We felt lucky to find a place that was sheltered from the wind although we had to do a bit of excavating before putting up our tent.  It is our preference to use established sites but we had only seen one and it was immediately adjacent to the trail.


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Our campsite near Indian Basin within the Wind River Range, Wyoming
The next morning we continued up into Indian Basin, first crossing this nearby stream.


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Indian Basin within the Wind River Range, Wyoming
Before long we began getting views of the basin ...


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Indian Basin within the Wind River Range, Wyoming
... and the unnamed lakes within.


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Indian Basin within the Wind River Range, Wyoming
However, the angle of the morning light and orientation of Indian Basin was not the best for photography.  It may have been quite good the previous evening and perhaps we should have come straight here.  But a photographer cannot be in more than one place at one time so a choice always has to be made.  I still believe we had made the right one this time.


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Indian Basin within the Wind River Range, Wyoming
So we headed out and decided to revisit Titcomb Basin on our way ...


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Titcomb Lakes and Titcomb Basin within the Wind River Range, Wyoming
... and it was once again the right decision and well worth the time and effort.

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Titcomb Lakes and Titcomb Basin  within the Wind River Range, Wyoming
The weather forecast proved accurate because it took a decided turn for the worst while we headed back to the trail toward Island Lake.

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Wind River Range, Wyoming
The weather was wet and windy, bad enough that we put on rain pants as well as parkas, something we really prefer to avoid while actively hiking.

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Wind River Range, Wyoming
Fortunately the squall proved to be temporary and we eventually shed our outer garments.  We once again passed Island Lake but under more subdued lighting conditions this time.

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Island Lake within the Wind River Range, Wyoming
Not far past Island Lake we turned right on the Highline Trail.  We knew we had to lose significant elevation to reach our destination for the day which sounds easier than it ended up being.  I found the trail a bit annoying as every time we lost some elevation we would go round a bend in the trail only to see it climb again.  Once we finally descended into the valley and crossed the bridge at Freemont Crossing we looked for a spot to make camp.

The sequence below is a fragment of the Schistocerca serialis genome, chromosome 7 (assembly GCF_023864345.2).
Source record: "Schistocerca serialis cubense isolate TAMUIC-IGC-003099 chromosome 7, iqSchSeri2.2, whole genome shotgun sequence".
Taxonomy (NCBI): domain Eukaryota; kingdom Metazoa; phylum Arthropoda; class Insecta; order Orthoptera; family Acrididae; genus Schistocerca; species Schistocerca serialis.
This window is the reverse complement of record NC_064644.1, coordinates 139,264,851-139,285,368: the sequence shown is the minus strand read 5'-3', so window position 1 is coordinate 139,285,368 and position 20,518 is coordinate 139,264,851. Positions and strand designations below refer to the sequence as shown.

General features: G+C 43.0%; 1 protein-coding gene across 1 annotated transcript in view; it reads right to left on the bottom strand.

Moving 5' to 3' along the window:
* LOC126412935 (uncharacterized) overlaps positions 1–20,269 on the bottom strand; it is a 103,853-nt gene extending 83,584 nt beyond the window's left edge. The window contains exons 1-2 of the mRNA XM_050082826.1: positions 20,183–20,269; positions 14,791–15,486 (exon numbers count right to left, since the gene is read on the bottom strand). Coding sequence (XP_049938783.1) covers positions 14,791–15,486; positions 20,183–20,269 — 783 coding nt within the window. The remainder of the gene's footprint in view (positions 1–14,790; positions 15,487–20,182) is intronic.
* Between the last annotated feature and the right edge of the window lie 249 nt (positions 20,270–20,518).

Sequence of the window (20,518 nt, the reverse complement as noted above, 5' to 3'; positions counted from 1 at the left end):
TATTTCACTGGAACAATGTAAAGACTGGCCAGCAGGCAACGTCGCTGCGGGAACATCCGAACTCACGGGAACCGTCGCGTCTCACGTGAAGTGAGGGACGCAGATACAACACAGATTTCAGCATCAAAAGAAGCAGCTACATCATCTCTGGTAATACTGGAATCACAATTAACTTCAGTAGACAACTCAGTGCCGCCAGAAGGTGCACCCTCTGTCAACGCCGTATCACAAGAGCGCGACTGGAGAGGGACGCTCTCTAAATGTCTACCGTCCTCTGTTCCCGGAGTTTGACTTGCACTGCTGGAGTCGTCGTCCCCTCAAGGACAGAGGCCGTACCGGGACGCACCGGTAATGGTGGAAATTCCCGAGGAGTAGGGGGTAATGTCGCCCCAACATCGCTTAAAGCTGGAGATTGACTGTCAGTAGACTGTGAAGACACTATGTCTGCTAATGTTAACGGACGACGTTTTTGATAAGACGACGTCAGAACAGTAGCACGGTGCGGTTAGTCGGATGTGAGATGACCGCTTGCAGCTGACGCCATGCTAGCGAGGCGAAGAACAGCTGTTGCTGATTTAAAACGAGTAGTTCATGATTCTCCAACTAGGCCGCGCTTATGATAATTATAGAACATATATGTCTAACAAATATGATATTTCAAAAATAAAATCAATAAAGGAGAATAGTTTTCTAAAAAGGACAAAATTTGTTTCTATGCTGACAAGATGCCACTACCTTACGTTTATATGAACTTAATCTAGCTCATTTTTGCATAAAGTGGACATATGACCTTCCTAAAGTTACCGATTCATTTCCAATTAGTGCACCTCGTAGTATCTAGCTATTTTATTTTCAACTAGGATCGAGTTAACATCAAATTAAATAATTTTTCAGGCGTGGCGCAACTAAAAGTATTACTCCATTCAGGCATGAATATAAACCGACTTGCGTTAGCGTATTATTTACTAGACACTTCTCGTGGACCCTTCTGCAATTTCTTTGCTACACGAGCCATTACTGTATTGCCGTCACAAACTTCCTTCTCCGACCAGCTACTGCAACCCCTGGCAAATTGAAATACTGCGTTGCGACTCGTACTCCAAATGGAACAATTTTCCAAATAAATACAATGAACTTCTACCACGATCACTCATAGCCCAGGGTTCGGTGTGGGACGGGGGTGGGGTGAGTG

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Jean on the bridge at Freemont Crossing within the Wind River Range, Wyoming
We set up camp in time to be able to enjoy the sight of the dark clouds moving in ...

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Clouds moving in over our campsite in the Wind River Range, Wyoming
... and the subsequent colorful sunset.  We were also treated to the howling of either wolves or coyotes.  I really want to believe they were wolves as we used to be able to hear coyotes from our suburban house (and once read about a coyote that got trapped in an elevator in downtown Seattle) so coyotes just don't seem as "wild" to me as wolves.

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Sunset over our campsite in the Wind River Range, Wyoming
What we didn't realize was we had set up our tent in a "frost pocket" and awoke to a tent and fly covered in tiny ice crystals.  It was a race to get our sleeping bags stuffed before the sun started melting the frost and getting everything wet.  The other thing we hadn't realized was that a minor slip I had on the trail the evening before had apparently stressed one of my knees enough that it was now intermittently quite painful.

We had planned to take the Highline Trail to the Pine Creek Canyon Trail and be out another two nights but that now seemed out of the question.  Fortunately, we were at a location where we could shorten the trip to only 12 miles so we decided to try to hike all the way out.  I was unhappy about having to shorten our trip.  However, we couldn't ignore the fact that the sky was becoming noticeably hazier, undoubtedly due to distant forest fires so maybe it was time to head home.

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Smoke from distant forest fires beginning to obscure the mountains within the Wind River Range, Wyoming
We had two options for getting out.  My knee wasn't looking forward to backtracking on the trail we had come in on the day before with its tedious ups and downs.  So we decided to go the other way that would take us by Lost Lake.  This trail doesn't appear on all maps including ours but John had seen it on others so he drew it in (which I admit didn't instill confidence in me).  It did take a few false starts to actually get on the right trail where it branches off from the Highline Trail but we finally found it.  It was well enough defined after that, at least as far as "The Big Water Slide".

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Big Water Slide within the Wind River Range, Wyoming
However, once past the Big Water Slide the trail became less distinct but we found our way to Lost Lake without too much trouble.  After that was another story as the lake is surrounded with a network of crisscrossing "social trails" and it was confusing trying to find the one that would take us back to the main trail.